Anal Pain After Radiation Therapy

Radiation therapy can be used to treat local rectal and anal tumors. It is the foremost treatment modality for people with stage 0 anal cancer, and is frequently used along with chemotherapy to treat rectal cancers. However, like almost every treatment option, there is the risk of adverse effects with any amount of radiation therapy. 

After your initial course of radiation therapy you may endure some transient anal pain, which some people describe as a "stabbing pressure".

If you haven't already discussed this symptom with your doctor, don't hesitate to bring it up. Your radiation oncologist might be able to make subtle changes to your radiation dose, frequency and targeted area if the anal pain is precluding your desire for treatment.

It is also not uncommon to experience anal pain from radiation weeks or months after your therapy is completed. In some cases, there is little to no discomfort throughout radiation therapy, but the pain can start as late as months following your treatment and become chronic -- although this is not common. Diagnosed as radiation proctitis, chronic rectum and anal pain after therapy is rare.

Avoid Constipation

During radiation treatment you may experience diarrhea, which means you can pass frequent, non-formed or liquid and uncomfortable stools. Try to avoid over zealous use of toilet paper to cleanse your bottom, as it can only increase your discomfort in the area.

You could try using a disposable warm water bottle with a nozzle-top as a makeshift bidet for the frequent cleansing, or pre-moistened towelettes that can be flushed. 

Your diet can play a part during therapy and certain foods might increase your discomfort. Try avoiding high residue foods such as seeds, beans and nuts, as well as very acidic foods like chocolate or tomatoes.

If you have a certain trigger food that upsets your stomach, avoid it as well. A food diary can help you discern which foods (if any) impact your bowels and anal comfort the most over time. 

Perianal Care for Comfort

The delicate tissues of your anus require gentle treatment during and after your therapy. Your anal tissue is sensitive to begin with -- it becomes even more delicate after weeks of radiation treatment, which can irritate, thin and dry out the skin. Read the labels before using any products on the skin nearby and avoid anything including alcohol or perfumes in the ingredient list. Alcohol can hide under many guises to include:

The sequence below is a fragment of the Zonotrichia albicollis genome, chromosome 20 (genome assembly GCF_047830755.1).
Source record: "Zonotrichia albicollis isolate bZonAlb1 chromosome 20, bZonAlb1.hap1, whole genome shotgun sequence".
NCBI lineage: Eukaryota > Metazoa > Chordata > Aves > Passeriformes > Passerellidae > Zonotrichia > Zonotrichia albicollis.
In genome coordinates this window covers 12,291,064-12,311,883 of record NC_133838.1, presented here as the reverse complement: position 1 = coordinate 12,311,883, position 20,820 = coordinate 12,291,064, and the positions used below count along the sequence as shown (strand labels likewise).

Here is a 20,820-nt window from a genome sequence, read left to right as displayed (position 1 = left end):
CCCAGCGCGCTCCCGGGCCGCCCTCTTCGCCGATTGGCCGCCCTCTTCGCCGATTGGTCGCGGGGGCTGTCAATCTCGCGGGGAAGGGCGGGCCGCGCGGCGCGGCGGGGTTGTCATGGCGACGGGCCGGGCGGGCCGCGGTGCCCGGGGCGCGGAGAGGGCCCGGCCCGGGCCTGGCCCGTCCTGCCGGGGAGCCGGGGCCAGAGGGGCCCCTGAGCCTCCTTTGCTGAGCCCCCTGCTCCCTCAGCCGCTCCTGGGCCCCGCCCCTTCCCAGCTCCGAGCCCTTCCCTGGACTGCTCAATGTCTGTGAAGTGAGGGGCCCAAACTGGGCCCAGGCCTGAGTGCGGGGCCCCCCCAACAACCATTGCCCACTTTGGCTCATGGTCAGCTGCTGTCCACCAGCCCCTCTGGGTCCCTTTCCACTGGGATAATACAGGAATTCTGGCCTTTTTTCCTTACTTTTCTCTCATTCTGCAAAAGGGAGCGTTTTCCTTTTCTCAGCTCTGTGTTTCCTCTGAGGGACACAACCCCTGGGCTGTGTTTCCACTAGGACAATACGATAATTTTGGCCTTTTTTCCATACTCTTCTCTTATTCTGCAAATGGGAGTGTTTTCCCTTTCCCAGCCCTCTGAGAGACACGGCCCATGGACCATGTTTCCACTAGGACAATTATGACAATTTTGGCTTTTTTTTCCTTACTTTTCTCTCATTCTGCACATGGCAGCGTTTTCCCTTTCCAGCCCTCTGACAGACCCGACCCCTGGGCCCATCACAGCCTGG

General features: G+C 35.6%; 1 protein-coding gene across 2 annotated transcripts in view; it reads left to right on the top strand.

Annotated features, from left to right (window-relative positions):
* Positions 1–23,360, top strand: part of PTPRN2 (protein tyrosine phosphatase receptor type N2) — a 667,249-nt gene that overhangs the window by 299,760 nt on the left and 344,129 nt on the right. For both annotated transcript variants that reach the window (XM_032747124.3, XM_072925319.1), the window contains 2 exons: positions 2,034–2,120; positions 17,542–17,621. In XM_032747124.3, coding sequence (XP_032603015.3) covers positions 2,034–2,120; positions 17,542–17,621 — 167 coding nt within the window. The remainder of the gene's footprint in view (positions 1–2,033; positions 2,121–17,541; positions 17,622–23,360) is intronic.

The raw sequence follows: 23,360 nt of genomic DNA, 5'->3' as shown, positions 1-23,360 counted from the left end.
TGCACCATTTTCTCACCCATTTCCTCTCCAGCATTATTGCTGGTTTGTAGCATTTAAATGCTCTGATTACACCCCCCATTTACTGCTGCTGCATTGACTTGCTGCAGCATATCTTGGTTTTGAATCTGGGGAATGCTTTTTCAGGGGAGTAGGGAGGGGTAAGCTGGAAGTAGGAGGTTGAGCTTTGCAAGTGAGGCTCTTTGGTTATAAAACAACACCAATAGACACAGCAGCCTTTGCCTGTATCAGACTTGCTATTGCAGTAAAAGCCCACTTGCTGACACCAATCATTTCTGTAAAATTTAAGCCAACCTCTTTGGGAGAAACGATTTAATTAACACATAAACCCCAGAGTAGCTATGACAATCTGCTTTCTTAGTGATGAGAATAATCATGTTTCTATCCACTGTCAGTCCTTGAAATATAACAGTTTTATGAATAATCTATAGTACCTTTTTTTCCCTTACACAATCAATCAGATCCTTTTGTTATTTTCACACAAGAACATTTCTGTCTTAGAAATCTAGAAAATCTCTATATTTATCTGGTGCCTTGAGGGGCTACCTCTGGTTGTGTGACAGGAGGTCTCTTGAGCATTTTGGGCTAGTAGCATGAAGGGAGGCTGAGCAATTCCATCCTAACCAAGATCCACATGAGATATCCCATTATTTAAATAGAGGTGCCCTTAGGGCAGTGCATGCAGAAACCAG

• Isopropyl 
  • Ethyl 
  • Ethanol 

Likewise, if the listed ingredients include any type of fragrance, there is a perfume in the product and it should be avoided.

Keep It Clean and Dry 

Avoid harsh antibacterial soaps and stick with warm water and gentle soaps -- such as glycerin based soaps. You might also consider using baby soap or body wash. A gentle pat dry is all that is needed -- excessive rubbing will further irritate the skin.

Health care providers have mixed opinions on whether or not to use sitz baths for anal discomfort after radiation. Although the gentle soaking of the anal tissues can help promote cleanliness, you might further irritate or excoriate the skin with moisture. 

If you are incontinent, make sure to change your brief frequently and keep the perianal area dry. Constant exposure to urine to irritate the anal tissues and eventually lead to skin break down in the area. Report any open areas of skin to your doctor without delay. 

Avoid Steroid Creams

Do not try to self medicate and apply any over the counter creams or lotions to the area. Some creams, such as topical steroid creams for minor irritations, can make the discomfort worse. What you might try using is a small, donut shaped cushion for sitting. The shape of the cushion removes pressure for your anal tissues and rectum and may improve your comfort. 


American Cancer Society. (n.d.). Radiation Treatment for Colorectal Cancer. Accessed online April 24, 2015.

International Foundation for Functional Gastrointestinal Disorders. (n.d.). Radiation Induced Injury to the Colon and Rectum. Accessed online April 26, 2015.

National Cancer Institute. (n.d.). Anal Cancer Treatment. Accessed online April 26, 2015.

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